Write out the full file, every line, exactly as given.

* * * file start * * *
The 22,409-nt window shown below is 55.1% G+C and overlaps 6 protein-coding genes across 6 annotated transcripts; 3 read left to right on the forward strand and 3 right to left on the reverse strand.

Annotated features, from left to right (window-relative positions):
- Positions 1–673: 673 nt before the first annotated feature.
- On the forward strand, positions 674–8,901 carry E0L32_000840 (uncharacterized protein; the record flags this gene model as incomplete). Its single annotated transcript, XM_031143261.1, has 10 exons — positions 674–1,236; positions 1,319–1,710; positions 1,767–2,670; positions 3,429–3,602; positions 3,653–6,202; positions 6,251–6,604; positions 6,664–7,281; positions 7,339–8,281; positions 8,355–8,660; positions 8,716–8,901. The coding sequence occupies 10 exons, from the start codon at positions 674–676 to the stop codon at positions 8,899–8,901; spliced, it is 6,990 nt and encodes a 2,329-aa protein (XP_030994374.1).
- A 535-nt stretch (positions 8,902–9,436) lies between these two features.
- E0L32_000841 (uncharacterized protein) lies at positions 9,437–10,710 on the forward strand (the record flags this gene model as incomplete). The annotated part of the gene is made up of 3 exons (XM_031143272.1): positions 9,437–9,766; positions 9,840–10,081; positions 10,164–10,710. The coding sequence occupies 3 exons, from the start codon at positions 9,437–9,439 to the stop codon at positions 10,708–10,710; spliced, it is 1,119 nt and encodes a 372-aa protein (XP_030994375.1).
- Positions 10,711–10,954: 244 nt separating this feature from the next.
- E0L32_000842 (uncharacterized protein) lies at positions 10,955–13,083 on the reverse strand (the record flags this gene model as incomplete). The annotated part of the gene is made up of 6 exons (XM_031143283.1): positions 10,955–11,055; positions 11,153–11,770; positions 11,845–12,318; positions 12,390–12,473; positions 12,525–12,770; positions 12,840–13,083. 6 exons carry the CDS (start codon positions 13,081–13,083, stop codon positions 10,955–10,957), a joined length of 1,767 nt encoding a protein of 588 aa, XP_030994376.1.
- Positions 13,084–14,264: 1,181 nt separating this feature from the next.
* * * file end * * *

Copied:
The 22,409-nt window shown below is 55.1% G+C and overlaps 6 protein-coding genes across 6 annotated transcripts; 3 read left to right on the forward strand and 3 right to left on the reverse strand.

Annotated features, from left to right (window-relative positions):
- Positions 1–673: 673 nt before the first annotated feature.
- On the forward strand, positions 674–8,901 carry E0L32_000840 (uncharacterized protein; the record flags this gene model as incomplete). Its single annotated transcript, XM_031143261.1, has 10 exons — positions 674–1,236; positions 1,319–1,710; positions 1,767–2,670; positions 3,429–3,602; positions 3,653–6,202; positions 6,251–6,604; positions 6,664–7,281; positions 7,339–8,281; positions 8,355–8,660; positions 8,716–8,901. The coding sequence occupies 10 exons, from the start codon at positions 674–676 to the stop codon at positions 8,899–8,901; spliced, it is 6,990 nt and encodes a 2,329-aa protein (XP_030994374.1).
- A 535-nt stretch (positions 8,902–9,436) lies between these two features.
- E0L32_000841 (uncharacterized protein) lies at positions 9,437–10,710 on the forward strand (the record flags this gene model as incomplete). The annotated part of the gene is made up of 3 exons (XM_031143272.1): positions 9,437–9,766; positions 9,840–10,081; positions 10,164–10,710. The coding sequence occupies 3 exons, from the start codon at positions 9,437–9,439 to the stop codon at positions 10,708–10,710; spliced, it is 1,119 nt and encodes a 372-aa protein (XP_030994375.1).
- Positions 10,711–10,954: 244 nt separating this feature from the next.
- E0L32_000842 (uncharacterized protein) lies at positions 10,955–13,083 on the reverse strand (the record flags this gene model as incomplete). The annotated part of the gene is made up of 6 exons (XM_031143283.1): positions 10,955–11,055; positions 11,153–11,770; positions 11,845–12,318; positions 12,390–12,473; positions 12,525–12,770; positions 12,840–13,083. 6 exons carry the CDS (start codon positions 13,081–13,083, stop codon positions 10,955–10,957), a joined length of 1,767 nt encoding a protein of 588 aa, XP_030994376.1.
- Positions 13,084–14,264: 1,181 nt separating this feature from the next.